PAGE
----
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TERROR TO STOCKMEN.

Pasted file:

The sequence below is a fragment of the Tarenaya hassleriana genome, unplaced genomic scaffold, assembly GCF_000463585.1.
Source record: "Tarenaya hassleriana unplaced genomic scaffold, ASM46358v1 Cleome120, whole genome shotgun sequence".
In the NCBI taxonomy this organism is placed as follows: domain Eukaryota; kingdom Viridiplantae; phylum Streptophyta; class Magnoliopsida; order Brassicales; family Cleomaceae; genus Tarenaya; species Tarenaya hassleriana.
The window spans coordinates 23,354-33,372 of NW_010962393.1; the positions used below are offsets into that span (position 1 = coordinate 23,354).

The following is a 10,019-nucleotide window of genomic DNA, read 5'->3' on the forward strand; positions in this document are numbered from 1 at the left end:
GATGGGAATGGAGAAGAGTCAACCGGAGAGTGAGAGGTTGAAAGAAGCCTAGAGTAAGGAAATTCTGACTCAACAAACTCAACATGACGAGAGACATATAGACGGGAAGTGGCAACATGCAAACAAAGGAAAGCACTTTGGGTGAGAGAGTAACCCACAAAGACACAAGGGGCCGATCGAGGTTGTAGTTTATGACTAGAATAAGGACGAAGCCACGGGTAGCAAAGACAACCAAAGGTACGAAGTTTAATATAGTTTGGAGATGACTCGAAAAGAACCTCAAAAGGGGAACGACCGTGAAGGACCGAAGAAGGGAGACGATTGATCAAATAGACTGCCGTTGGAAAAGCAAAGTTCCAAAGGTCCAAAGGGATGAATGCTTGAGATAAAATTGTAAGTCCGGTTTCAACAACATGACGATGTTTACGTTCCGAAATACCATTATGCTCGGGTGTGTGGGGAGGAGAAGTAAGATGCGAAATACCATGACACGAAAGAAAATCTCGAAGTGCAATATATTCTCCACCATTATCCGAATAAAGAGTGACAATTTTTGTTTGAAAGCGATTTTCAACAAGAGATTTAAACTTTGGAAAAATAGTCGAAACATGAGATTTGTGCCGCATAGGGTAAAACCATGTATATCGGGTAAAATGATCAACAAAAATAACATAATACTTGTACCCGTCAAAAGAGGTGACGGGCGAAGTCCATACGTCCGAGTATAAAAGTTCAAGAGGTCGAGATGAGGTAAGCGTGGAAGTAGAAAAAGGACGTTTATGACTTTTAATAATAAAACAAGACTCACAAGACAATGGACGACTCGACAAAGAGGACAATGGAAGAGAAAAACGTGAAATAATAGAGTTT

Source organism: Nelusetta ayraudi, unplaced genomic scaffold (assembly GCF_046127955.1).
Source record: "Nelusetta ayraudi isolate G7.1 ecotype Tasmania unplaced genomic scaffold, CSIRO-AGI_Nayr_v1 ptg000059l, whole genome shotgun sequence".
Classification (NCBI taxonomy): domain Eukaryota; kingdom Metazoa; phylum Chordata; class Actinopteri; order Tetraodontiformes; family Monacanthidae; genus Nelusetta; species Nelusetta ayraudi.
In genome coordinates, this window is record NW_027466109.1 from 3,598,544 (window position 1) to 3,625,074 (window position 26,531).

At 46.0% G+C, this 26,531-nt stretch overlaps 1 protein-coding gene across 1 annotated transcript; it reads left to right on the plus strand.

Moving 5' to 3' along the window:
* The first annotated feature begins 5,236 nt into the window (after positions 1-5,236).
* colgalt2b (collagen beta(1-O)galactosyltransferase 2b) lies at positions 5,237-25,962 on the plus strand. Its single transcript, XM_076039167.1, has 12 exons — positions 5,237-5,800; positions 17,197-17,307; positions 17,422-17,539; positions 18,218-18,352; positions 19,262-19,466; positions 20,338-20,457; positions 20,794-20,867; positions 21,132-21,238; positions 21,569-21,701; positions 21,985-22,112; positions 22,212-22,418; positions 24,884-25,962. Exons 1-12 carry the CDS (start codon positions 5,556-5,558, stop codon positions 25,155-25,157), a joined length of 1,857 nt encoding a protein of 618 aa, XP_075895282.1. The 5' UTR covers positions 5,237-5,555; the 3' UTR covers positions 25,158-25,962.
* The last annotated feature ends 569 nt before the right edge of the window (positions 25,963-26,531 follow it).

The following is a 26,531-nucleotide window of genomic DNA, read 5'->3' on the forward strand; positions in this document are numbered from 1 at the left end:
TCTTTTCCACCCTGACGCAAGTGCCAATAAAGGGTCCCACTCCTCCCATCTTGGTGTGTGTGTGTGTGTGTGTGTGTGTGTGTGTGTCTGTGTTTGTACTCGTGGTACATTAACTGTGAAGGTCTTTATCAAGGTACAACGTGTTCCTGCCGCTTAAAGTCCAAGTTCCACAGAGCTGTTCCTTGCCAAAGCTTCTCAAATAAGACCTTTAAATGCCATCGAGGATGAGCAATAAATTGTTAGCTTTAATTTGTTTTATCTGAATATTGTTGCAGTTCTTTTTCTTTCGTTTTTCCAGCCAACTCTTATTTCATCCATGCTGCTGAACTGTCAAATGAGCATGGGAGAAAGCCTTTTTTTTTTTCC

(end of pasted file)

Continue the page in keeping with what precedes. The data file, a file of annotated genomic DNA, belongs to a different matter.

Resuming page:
The Gray Wolf and Its Destruction of Prairie Herds. One of the greatest enemies of the stock ranger on the great prairies is the gTay wolf, known among students of nat ural history as Oanis latrans. It is the largest wolf that roams the American continent and is no doubt the most vo racious. It is very tricky in its method of warfare and never fights or attacks in 1lie open. It preys upon live stock in the corrals at night, when it is the boldest In approaching habitations, and its usual method of attack is to jump upon young animals, catch them by the back and in one snap of the jaw break the vertibree. In daylight on the plains these gray wolves will follow a herd of cattle for hours, generally traveling in pairs or trios. They will pick out a victim, such 1 GRAY WOLF OF THE PLAISS. as an old cow with a calf, and gradually work in between the cow and the herd, circling her out, as the cowboys call it. And when far away sufficiently from the herders they will pounce upon the calf and kill it in a twinkling. If the cow shows fight, one of the wolves will slip np behind her and sud denly spring upon her hock and ham string her by severing the tendon with one quick snap of the jaws. Then the cow falls an easy victim. The wolves spring upon her throat, open an artery with their teeth, and she soon bleeds to death. State governments offer bounties for the destruction of wolves and coyotes, ranchmen put out poison, set traps and hunt for them, but they are steadily in creasing in all parts of the west and cost hundreds of thousands of dollars annually in loss of stock. If any means could be devised for the extinction of the race, it would prove the greatest bless ing to western stockmen.—Lute Wilcox in Denver Field and Farm. Sheep Always Pay. T veiy well remember the first start we made in the new direction by buy ing 13 cull ewes, at twice what they •were worth, giving a note in payment, and how those 13 old ewes the next spring gave us 21 lambs, and how the wool from the ewes and the wether lambs and half of the old ewes that we culled out and sold because they had no teeth went to pay the note, and how from that day the sun began to rise on our fortunes. As soon as I had a few dollars that I could call my own I in vested them in sheep, and from that day to this I have owned sheep—sometimes by the thousands, generally by the hun dreds, and- occasionally only a few doz en. I have never seen a year from that time to this hut that my sheep have giv en me a balance to profit when my books were balanced on the first day of Janu v ary. Sometimes it has been small—so 'igraqll that it could hardly he called a profit—hut at other times it has been large, and covering the whole period of thirty odd years it has been fairly good. 2 have handled other kinds of live stock. Horses have made me some money, cows a little and hogs a little, but no class of stock has paid me so well for the money invested, for the feed consumed and for the care given as has the sheep. Its hoof lias truly been golden!—George JdcKerrow. Swimming a Horse. It must net be supposed that a horse always swims naturally and with ease the moment that he is off his feet in the water. The animal under such circum stances has but one notion—to keep his head out of the water and lift his shoul ders as high as possible. In doing this his hind quarters sink and ho finds him self almost standing on his tail or at least a position three-quarters erect. In such an attitude, if the rider draws up the reins or throws his body back in the least, the animal’s hind quarters will sink more and more, his body will take a vertical position, and, beating the water nselessly with his fore feet, he will finally sink. As soon as the horse gets off his feet in the water let the rider grasp the animal’s mane, leaning at the same time well forward upon its shoulders, but without touching its head. The rider’s knees should be press ed tightly to the horse’s sides; otherwise he is likely to be swept off by the water. This is the only position which will en able a man to remain in the saddle and the horse to swim at the same time. The reins must be held loosely and each - Well to one side.—Horse World. Mew Hone Markets. It is announced that horses from America are fiuding a profitable market in the Scandinavian countries. A west ern breeder of horses, H. K. Brinnie, went to Norway with a load of animals, which are attracting great attention on account of their size. The Swedish and Norwegian horses are small and wiry. The American horses have brought from $200 to $400 apiece, and a second car go was recently shipped from New York. There is every reason to believe that breeders in this country will be able in future to raise kind, sound, well propor tioned, docile, IS. 2 to 16 hand horses at a profit. ftOSA ROSARUM. Blve me, O friend, the secret of thy heart Safe in my brt ast to hide, Bo that the leagues which keeponr lives apart May not our souls divide. Give me the secret of thy life to lay Asleep within my own Nor dream that it shall mock thee any day By any sign or tone. Nay, a9 in walking through some convent close, Passing beside a well, Oft have wo thrown a red and scented rose To watch it as it fell. Knowing that never more the rose shall rise To shame us, being dead; Watching it spin and dwindle till it lies At rest, a speck of red. Thus, I beseech thee, down the silent deep And darkness of my heart, Cast then a rose. Give me a rose to keep, My friend, before we part. For, as thou passes* down thy garden ways, Many a blossom there Groweth for thee—lilies and laden bays And rose and lavender. But down the darkling well one only rose In all the year is shed. And o’er tba: -•hill :md secret- wave it throws A sudden dawn of red. —Mary F. Robinson in Woman's Journal. 4 irT-jj T’V C' 1 T i rp n 7TTT*CJ AjhLUbl^vr iilAJ.VyJ.liiO. Once upon a time there lived a maid and a youth who were unusually fa mous for their beauty cf face, firmness of character and originality of ideas. They belonged to noble families, and they were extremely fond of each other. One day the maiden, whose name was Zonda, brought forth a beautifully carved golden casket. “See!” she cried to Waldorf, the youth, “I have found this box. It has amused my ancestors for years and contains some matches. Perhaps yon also may some day discover a box like it, for all families possess such a one.” witn tnat sne toucnea a small spring and the box lid flew open. Inside there were waxen matches of all colors. They were about fiv8 inches in length, and each match was divided off with foci little brown circles, marking its inches just like a tape measure affair. These peculiar matches were indeed wonder fully and fearfully constructed. As fcr the box, no matter how many matches one burned np, one would always find the little casket amply replenished by some mysterious agent. “Come,’' said Zonda sweetly, “let ns light some of these. ” Then she struck one of the tapers, and Waldorf did the same. As the blue phosphorescent flames leaped into yellow, these children screamed with ecstasy. A brook babbled at their feet, birds swayed themselves in the trees, thrill ing their fiutelike notes in a frenzy of bird joy. A soft breeze kissed the trees and murmured through the slender grasses. Daisies langhed at sbv violets, ground bujrs chirped with the melody of nature, butterflies floated through the air with lazy grace, and over all the sun spread forth his golden, genial glow, quickening the pulses to the warmth of life and stirring nature and humanity to a depth of feeling for the world in general and 6elf in particular. “Is it not beautiful?” cried Zonda, with flashing eyes. But the youth was awed by the splendor of it all, and hia head was bowed as he answered in a low voice, “Yes. ” “Ah! But we must not let our match es burn beyond this first circle,” said Zonda, “because if we do we may be come unhappy. Come! We will blow out these matches aud light two more. Then we shall behold the same lovely scene over again. For I am content with this, are not yon?” Again the youth assented with a low answered, “Yes.” But by and by he commenced to tire of the birds and flow ers, and the sweet and simple picture ol nature’s life, and after he had observed this scene a few times he said, still in his awed, low breathed voice: “Zonda, I am tired of all this. Let us try the second notch and see what the other scenes are like. ” At nrsr i^oiiaa ncmnrrea, out ne coaxed her in a gentle, persuasive way, and finally with tears in her eyes she allowed the tiny flame to burn through all the beauties of nature’s freshness and beyond the first circle. A strange sensation crept over the boy and girl as this transpired. A thrill of exquisite, harmonious energy quick ened the pulse of Waldorf, while Zonda became possessed of a dreamy, tender mood of sweet thoughts and wonders. A large silver lake glowed before them under a shower of moonbeams. The night was hushed in a dreamlike glory. Occasionally the hoarse croak of a frog, the splash of a glittering fish, the whis perings of the trees, broke the inystio stillness, but save for these sounds the silent, witching beauty of it all was complete. The brain of the youth was quickened wit^ a surge of powerful feeling, and Zonda’s sweet voice was hushed by an exquisite shyness. Again Waldorf spoke. This time his voice was full of a new strength, his tone more loud, more eager. His face was flushed with enthusiasm. “Come,” he murmured excitedly. "Let us have the third notch burned.” "But we have only seen this once,” replied Zonda with a sad hesitation. “We can never see it again,” he re sponded firmly. “At least, we could never see it again and have the same sensations. Of that I am sure. ” And the new strength of his voice made her glance up at him with yet more wonder, and the new expression of his face made her drop her eyes with a swift blush of rose color. And so the third match was burned, and a foaming, writhing ocean swept the sands before them with terrific force. And the roar of the waves as they lashed the shores, and the whispered seothings of the white and green foam, and the glistening shells, the gleaming sands, the mighty bowlders, all impressed them with the grandeur and vastuess of the ocean, the life of the world, and the restlessness of the universe. And now Waldorf. Derceivina that Eonda shrank'back from the spray of the waves and the brisk, salt seasoned breeze, clasped her frightened form in his arms and regarded her with a tender solicitude, and as he did so a light leaped into his eyes which was reflected by a wonderfully responsive light in her eyes. And the ocean with its ever restless surg ing, the sun, the moon, the stars, the clouds, the universe, seemed to disap pear in a glorious harmouy of sounds, vague, vibrating sounds. Her arms crept around his neck, her eyes flashed the lightnings of feminine nature, and his answered with the thun derous force of manhood. And then again he said with a fretful voice: ‘‘Zouda, let us have the fourth notch. I weary of all this active scenery. It is too nervous, too exciting. I yearn for the calm again.” “No.” And this time Zonda’s answer was firm with that strength which is sometimes given to women when they realize that they are being wronged. “No, Waldorf. We have wandered thus far, and now if yon are not satisfied even after having discovered the gran deur of all nature, you never will be. If you are not possessed of the love you have sworn, and if you have simply been amusing yourself by tasting the different priceless wiucs of life, with no ideaoi a choice, except a shiftless desire to see everything and be nothing, the fourth notch I will not burn with you, nor shall yon burn it either until you learn contentment, consideration and a few other things.” And then with a sweet but heartbroken smile she closed the lid of the golden box and left him. The days and weeks and months and years rolled by. At first he could not find himself at fault. It was all Zonda who was erroneous. She was a foolish, willful child woman. She had chartered too much. She had displeased him in every way. He hated her. He could not understand why be had ever eared for her at alL And Zonda, while realizing how rest less he had been with her through all the scenes of their young life, remem bered how his discontent had made her also discontented, how his extreme harshness or his extreme tenderness had always been spasmodic and how cruel his anxiety for new scenes, new things, his eagerness for the world, his small interest in her—ail these she remem bered, and so put aside with aching thoughts her love fcr him, and tried to welcome hate instead. But after four years had passed away Waldorf could stand the separation no longer. He returned to her humiliated, scftened, gentle and calm. He told her that he could net live without her, that she must forgive his past harshness and bum the fourth notch with him; not that he desired to fcnrn it for flippancy's sake, but that he thought that this time it might bind them more closely to gether. “Waldorf,” she said, the womanly sweetness of her character banishing all hatred and illumining her face with a soul light, “love, we have burned the first notch. Did you realize what it was?” “Yes, Zonda, it was our friendship, ” he replied softly. “And the seoond notch, Waldorf—do you not remember how yon said it would be impossible to return to it, bow you hastened to leave it?” And she paused for his answer, with tears in her eyes. “Yes, darling, our first Jove.” And his hands clasped hers with a firm, strong pressure. “And the third, Waldorf—the won derful, seething, restless third?” “Yes, Zonda, the passion of the uni verse was in that third.” “And still, Waldorf, you were not satisfied. Yen left me when I was frightened at the roar of the ocean, you were not there long to support my fears, and so how would you be if I trusted you and burned the fourth notch?” To this he made no reply, but snatch ing a match from the little, gold casket that she had placed near by on a table he lit it. ‘ Come, he said firmly and gently. “Lookl” Before them splashed fountains of all colors, above them the ecstatic, harmo nious melody of a thousand Ante! ike bird notes thrilled the air again. The trees still murmured, the grasses still whis pered, the butterflies still fluttered, the flowers still bloomed with gorgeous col ors, the ground bugs still bummed, lit tle lambs gamboled around their moth ers, in the distance the roar of the ocean thundered against a beach, and near by a silvered lake glittered its lapping wa ters with a soothing sound. And above and around and tbrougb all this there came to the ears of these two the vital, subtle, vast chords of nature’s rhythmic life melody—the realization of happi ness complete, the memories of the past, the content of the present. “Are you happy?” asked Waldorf with exquisite tenderness of voice. “Ah, yes, so much so!” she respond ed. “And you, Waldorf?” “I?” he said, flinging his head back and straightening his strong, young shoulders. “I feel like a god, and yon are to be my goddess always. Is it not so, love?” “Yes,” came her soft whisper. And thus they burned the fourth notch, which proved to be the best notch of all. —Mary Rachel Gage in Boston Courier. Solving a Problem. At a technical college on the conti nent, when the students of different na tionalities had to solve a practical prob lem in the workshops, the German took out a notebook and immersed him self in long calculations. The French man walked about and indnlged from time to time in ingenions and often brilliant suggestions. The Englishman looked out of the window and whistled for awhile, then he turned round and did the problem while the others were still thinking about it.—Frowde. Reward and Punishment. , Father—Charley, if you are good to tlay, you may unpack the trunks; if yon Ire not, you’ll have to unpaok them.— r~ BECOMING INDIANS. CLAIM THAT AMERICANS ARE DEVEL OPING ON THAT LINE. Increasing Resemblance In Faces to the Aboriginal Type — A Study of Heads, With Especial Attention to the Real* dents of Pennsylvania. It is an extraordinary question in an thropological science which has been propounded popularly of late. The in fluence of environment upon the race resident in the United States must in the course of four centuries produce cer tain marked and undeniable physical results. It is not generally acknowledg ed by Americau anthropologists that there is a tendency of reversion to the type indigenous to the soil. But foreign students of race, with more perspective, have offered interesting food for reflec tion. A writer in the Chicago Times Herald, commenting on the assertion of the French authors that on this conti nent the American white man has varied toward the Indian type, offers a support ing study which is curiously fascinating —possibly vastly important. First the familiar faces of the carica turists'creau it are called in as wit nesses. The \ ankee and the southron— ! large and loose limbed—of these pictures are types, even as the stout, full faced John Bull is a type found in another environment Both American favorites of the cartoonist have high cheek bones and usually excellent straight noses. These witnesses are not, of course, scien tifically admissible. The faces given us by the caricature makers are impres sions, not tesfimonv. scientific, however, is the study of fered of the Pennsylvania Germans—a happy, thrifty, frugal people, who have been subjected to American conditions for nearly two centuries, with very lit tle intermingling with other races, much less than the English people in New England or in Virginia. It is true that the pervasive and be guiling Irish have intermarried some what with these old Pennsylvania set ters, but in the main it is a very exclu sive, pure blooded Palatinate stock. P ita have been secured relative to a large number of school children and to adult males from 25 to 50 years of age, and many copies of portraits of original settlers. It appears that stature in creases and that other important gener alizations mav be made, tentatively oi course. The Increase of finger reach is marked, and the head measures are im portant. ‘‘The anthropologist places consider able value uion certain proportions o» relations between measures,” says the student of the subject. ‘ ‘ Thus the length of the head and the breadth of the head, when compared, give numerical expres sion. which is called the cephalic index To find it the length is divided into the breadth and the result multiplied by j 100. A head one-half as wide as it is long would hare an index of 50; one three-fourths as wide as long would have an index of 75; one as wide as it j was long would have an index of 100. There is no race whose head is normally so wide as to h^ve an index of 100 or so narrow as to have one of 50. The higher the index, of course, the broader and sounder the hfad; the lower the index, j the longer and narrower the head. Ger- j mans generally are notably round head- 1 ed. Topinard gives for some people of 1 Lorraine the index of 85.3. The average i index of 100 Pennsylvania Germans is ' 81.9, which is notably less and uar- j rower. The heads of our northern and ! eastern Indians are still longer and nar rower. We cannot at present make a further comparison with profit. What we have already said may prove erro neous when w% learn the actual Palati nate type. We assume now that the Palatinate Gb-rmans were of medium stature, light haired, blue or light eyed, iuuuu uruuvii, »nu a uugtrx itroA'ix ui 1.048. We find that the Pennsylvania German children are dark in hair and eyes, that the men are probably of in creased stature, that heads appear to be lengthening, that arm reach appears to be increasing. In all these respects the Pennsylvania German varies from the assumed Palatinate type and in the di rection of the Indian. If our assumption proves valid, we may claim that onr evidence shows change, which, if con tinued, may form an Indian type from the German. ” , All this, it must be noted, is abso lutely distinct from any of the reasons for discussing the tendency of Americans to revert to original types from the in filtration of the red Indian blood itself in the veins of the white race Prom the days of the old French and Indian wars fireside tales of New England intermix ture of that sort have been common enough. A recent novel has expressed i the country knowledge in New England I that there is an occasional “streak” I from ancestry that approached New | England from the west as well as that which approached it from the east across the Atlantic. In the western states and territories the great nwriters of half breeds whose descendants find their way into the life of cities brings to tear a curious and unreckoned force in the de velopment of the fiber and sinew of the race in North America—Boston Tran script. Salt a Luxury In Africa. The greatest of all luxuries in central Africa is salt. To say that a man eats Balt with his victuals is the same as say ing that he is a rich man. Mungo Park says, “The long continued nse of vegeta ble food creates so painful a longing for salt thut no words can sufficiently de scribe it. ”—Chicago Tribune. Elizabeth Stuart Phelps relates that once, when Longfellow was visiting her at her Gloucester home, she pointed out to him the reef of Norman’s Woe and was surprised to find that, although he had wrticked the schooner Hesperus on ; it, ho had never before seen it. From Venice to Washington is a dis tance of 8,886 miles. FROST A HELPFUL AGENCY. How Gwrdener* T*k<- Adrwntnge of Win ter Freertn* to Aid Their Operations. In preparing the soil for future crops frost is called in to help iu securing fine tilth. This is done by so handling the soil, late iu the fall, that it will be most freely exposed to freezing during the winter. How this may be done in the case of flower beds and small vege » TALL TIU.IVG OF THE SOIL. table plots, that are worked with the spade, is suggested by the accompany ing sketch from American Gardening. The main idea involved is the turning over of the soil and leaving it in the roughest possible shape, just as it falls from the spade, with no breaking up. This with a view to its laying so loose that the cold can r, adiiy penetrate the mass. In the engraving a shows the soil before spading and b the same after spading. The principle on which the frost acts favorably in improving tilth is in the rupturing of the soil particles by expan sion. In the accompanying figure at c is represented a clod of earth. The irreg ular dark lines are meant to indicate the spaces between the soil particles, which, in wet soil, are filled with water. As a matter of fact these spaces are much smaller than the engraving seems to show. The action of the frost causes to expand the soil particles and the water with which the earth may be charged. The result is that the soil par ticles are broken and separated in some what the same manner as a bottle or jug in which water has frozen is broken. The further result is that in proportion as fineness of soil is more favorable to seed and plant growth, bo the more completely the soil is divided by repeat ed freezings and thawings during the time between crops the better for the coming crop. It is noted in this connection that one need not, as in spring tillage, wait ! until the soil is quite dry before spud- j ing, for it is an advantage rather than ) otherwise to work it so wet that it i leaves the spade in unbroken clods; the | more interstices in the mass after it is j thrown over the better. The difference ; in the following spring and summer be- ; tween soil that has been fall worked as 1 outlined and that which has remained j nntouched until spring, is most marked. : Beds that were thus thrown up roughly i in the fall come out the following | spring a mass of earth as fine as an ash i heap. To overlook the gain that comes j from killing the larvae of various de structive insects by turning up the soil j before winter would be a mistake. It is known by many actual tests that they die in large numbers by winter freez- J ing. -- ! Advice to the Fertilizer Farmer. There seems to be an impression that 1 high grade fertilizers aresosolnble that all one needs to do is to barrow them into a plowed field. It is a mistake to i let this idea interfere with the demand for thorough tillage. As Rural New Yorker explains, one great advantage in using manure is the fact that it ex pands and opens the soil so that water, ; sun and air may readily enter it. Its very bulk is an advantage for this rea- i son, even though this bulk bo made up of substances that contain but little j plant foci In one sense, aeration is al- I most as helpful to the soil as it is to I milk. Now, when fertilizers are used without frequent “green” or hulk ma nuring, tillage must take the place of the manure in opening up the soil for the air and sun. Instead of merely plowing and harrowing to prepare the seed bed, the fertilizer farmer should give his soil twice tbo working deemed sufficient for a manured field. Protect Ins Water Pi pen. Water pipes in use about the farm often give trouble in winter through F 1 PROTECTED AGAINST FROST. ireezing. There are situations where a device illustrated in the New York Trib une will prove efflea c i o u s in keeping a water pipe from freez ing. Whore the pipe emerges from the ground it is surrounded by two or more lengths of 8 inoh ucmu pijju, tnu jiunm oeing tightly oe mented. This give* a dead air spaoa about the pipe that is very effective in keeping out frost. If the pipe be wound with strips of felt and tarred paper be fore putting in the tiling, ho muoh the better. If tho water pipe comes up un der a building, uh a burn or stable, let the tiling come close up to the floor. Then box the whole about with boards, from the surface of the ground to the floor, and two air spaces will be secured, to the great security of the water pipe. HUMPHREYS’ No. 1 Cures Fever. No. 2 “ Worms. No. 3 “ Infants’ Diseases. No. 4 “ Diarrhea. No. 8 “ Neuralgia. No. 9 Cures Headache. No. lO “ Dyspepsia. No. 1 1 “ Delayed Periods. No. 12 “ Leuchoi’i’ea. No. 14 “ Skin Diseases. No. 13 Cures Rheumatism. No. 16 “ Malaria. No. 20 “ Whooping Cough No. 27 “ Kidney Diseases. No. 30 “ Urinary Disuses No. 77 “ Colds and Grip. Solil by Druggists, or sent prepaid on receipt of price, 25c., or 5 for $1. Dr. Humphreys' Homeopathic Manual of Diseases Mailed Free. Hnmp’irevs’ Med. Co., Ill William St., N. Y, WEST JERSEY & SEASHORE R. R. On and after Nov. loth, 1896. Trains leave BRIDGETON as follows. For Philadelphia and way stations, 6.60, S.00, 9.60 a. in., 12.00 noon, ‘2.56 and 6.00 p. m, On Sunday, 7.30 a. in., and 4.30 p. m. For Salem and Quinton Branches, via Elmer, 9.00 a. m.. 2.65 p. m , woek days. For Sea Isle City and Ocean City, 8.00 a. m., 2.55 p. m., Sundays 7.30 a. m. For Cape May, 8.00 a. m., and 2.55 p. m., Sundays 7.30 a. m. For Atlantic City, 8.00 a. m., and 2.55 p. m. On Sunday 7.30 a. m., 4.30 p. m. For Millville and way stations, 8.00 a. m., 12.00 noon, 2.56 and 5.00 p. in., week-days. Sundays 7.30 a. m., and 4.30 p. m. For Maurice River and points on the Maurice River Branch. 8.00 a. m., 12.00 (Saturdays only) and 5.00 p. m., w-eek-days. Sundays, 4.30 p. m. Returning trains leave Philadelphia for Bridge ton, 6.20, S.20 a. m., 12.00 noon, 3.30, 5.00 and 6.00 p. m. On Sundays, S.00 a. m., 5.00 p. m. CONNECTING RAILROAD. Trains leave Vineland for Millville, 7.43,9.37,9.57, a. m., 1.35, 4.33, 4.55, and 6.39 p. m. On Sun day, 9.30. 10.01, a. m., 6.27 p. m. For Cape May. leave Vineland 9.57, a. m. 4.33 and 4.55 p. m., lveek-days. Sundays, 9.30 and 10.01 a. m. Leave Broad street station, Philadelphia, FOR NEW YORK. Express week-days. 3.20, 4,05, 4.50, 5.15, 6.50. .33, S.20, 9.50 10.21 (Dining Car), 11.00, 11.14 а. m., 12.00 noon, 12.35 (Limited 1.00 and 4.22 p. m. Dining Cars), 1.40, 2.30, (Dining Car) 3.20, 3.50, 4.00, 5.00, 5.56, (Dining Car) 6.00, 6.50, S.12. 10.00 p. m., 12.01 night. Sundays, 3.20, 4.05, 4.50, 5.15, S.20, 9.50, 10.21, (Dining Car) 11.35, a. m„ 12.35, 2.30, (Dining Car). 4.00 (Limited 4.22 Dining Car), 5.20, 5.56 (Dining Car), 6.35, 6.50, S.12, 10.00 p. in., 12.01 night. Express for Boston, without change, 11.00 a. m. week-days, and 6.50 p. ni., daily. WASHINGTON AND THE SOUTH. For Baltimore and Washington, 3.50, 7.20, S.32 9.12, i0.2u, 11.23 a. m., 12.09, (12.51 Lim. Dining Car), 3.12, 3,is, 4.41, (5.19 Congressional Limited! Dining Car), 6.17, 6.55 (DiningCar), 7.40 (Dining Car) p. m., and 12.05 night, week-days. Sundays, 188.8.131.52.9.12. 11.23 a. m., 12.09, 1.12, 4.41, (5.15 Congressional Limit- d, Dining Car), 6.55 (Dining Car), 7.40. (Dining Car), p. m., and 12.05 night. Bridgeton City Office, No. 54 East Commerce St. Tickets sold to all points. Baggage checked from residence to destination. _ _ _ A. O. DAYTON, Superintendent. J. R. Wood, Gen. Pass. Agent. South Jersey Traction Company TIME TABLE, Schedule in Effect Sept. 30, 1896. BRIDGETON AND MILLVILLE LINE. „ Bravt Bridgeton,front of Hotel Cumberland at 6.00 7.00, 8.05, 8.55, 10.10, 11.00, a. m., 12.10, 1,00, 2 00 2.50, 3.50,5,05, 8.00, 7.00, 8.00, 10.00, p. m. On Sat urdays only, 9.00, 10,60 n. m. Leave Millville, from .Main St. Bridge at 6.50, 8.05, 9.05, 10.10, 11.00, a. m„ 12.10, 1.00, 2.00, 2.50, 3.50, б. 0o. 6.00, 7.00, S.00, 9.00, 10.60, p. m. On Satur days only, 10.00, 11.40, p. m. Carp, of tbe Millville Traction Company leave West Jersey and Seashore Railroad Station from a. m., to 6.00 p. ui., and connect with this Company s cars at Spruce street Junction. The running time between Bridgeton and Millville is 50 minutes and this schedule is so arranged that connection can be made with all trains on the West dl?rst.v and Seashore Railroad from Millville to Philadelphia, Vineland, Cape May, Atlantic City, Sea Isle, Ocean City ana other seashore points, and all points or, the Maurice River Branch. Baggage and express car leaves Bridgeton 8.06 a. m; and 12.10 p. m.; leaves Millville 10,10 a. m. and 2.00 p, m. daily, except Sunday. No express matter will be carried on the regular curs All shipments must be loaded and unloaded siii s“pper or con8iKnee, and charges prepaid by I&r trains on Cumber’and and Maurice River Kair<l!id; oars leave Bridgeton at 7.46 and 10.10 a. m., and 6.00 p. m. A special ear will connect with northbound p. m. train. SUNDAY SCHEDULE. Leave Bridgeton. S.30, 10.10 a. m„ 12.00, m.. 2.00, 4.00, 6.00, 7.00, 8.00, 10.00 p. m „ Millville, 9.20, 11 a. m„ 1 oo, 3.00. 6.00 7.00, S.00, 9.00, 10.50 p. m. L. H. ROBBINHON. 8npr . CENTRAL R. R. OF NEW JERSEY. NEW JERSEY SOUTHERN DIVISION. Anthractie Coal used exclusively, insuiing cleanli ness and comfort. Time Table in Effect Nov. 15, 1896. LEAVE BRIDGETON VIA. (ALL RAIL ROUTE) 7.55 a. m., 3,53 p. m„ for New York, Newark, Elizabeth, South Amboy, Red Bank, Toms River, Waretown, Barnegat, Whiting, etc. 15.27 a. m„ 6.23 p. m., for Bayside and inter mediate stations. FOR PHILADELPHIA ATLANTIC CITY, BAL TIMORE, WASHINGTON AND ALL POINTS SOUTH OR WEST. Leave Bridgeton, 7.65 a. m., 3.53 p. m. Above trains connect for all points on the Atlan tic City Railroad. RETURNING. For Bridgeton, Vineland, intermediate stations, etc. Leave New York from foot of Liberty street, via. (All Rail Route), 4.30 a. m„ and 1.45 p. m. Leave Philadelphia, Pier 8, Delaware River, 8.00 a. in., und 4.15 p. m. Leave Bayside 7.10 a. m., 8.06 p. m. CUMBERLAND A MAURICE RIVER BRANCH. Trains leave East Bridgeton for Port Norris at 4.46 Mondays only, 10.36 a. m. and 6.23 p. m, Leave Port NorriB for East Bridgeton at 7.05 a. m„ and 3.00 p. m. Through tickets to all points at lowest rateB may be had on application in advance to the ticket agent at the station. J.H. OLHAU8EN, H. P. BALDWIN, __Gen’l. Supt. Gen’l Pass. Agt. J JUKI'S t HKAM BALH la b positive core. Apply Into the nostrils. It Is quickly absorbed. 80 cents at Druggists or by mall; samples 10c. by mall. ELY BROTHERS, 68 Warren St., New York City. anil Invslid ihoutd have ItT** ..PARKER’S - <0o.MJtl.01) at DnjggUu * IT dw «w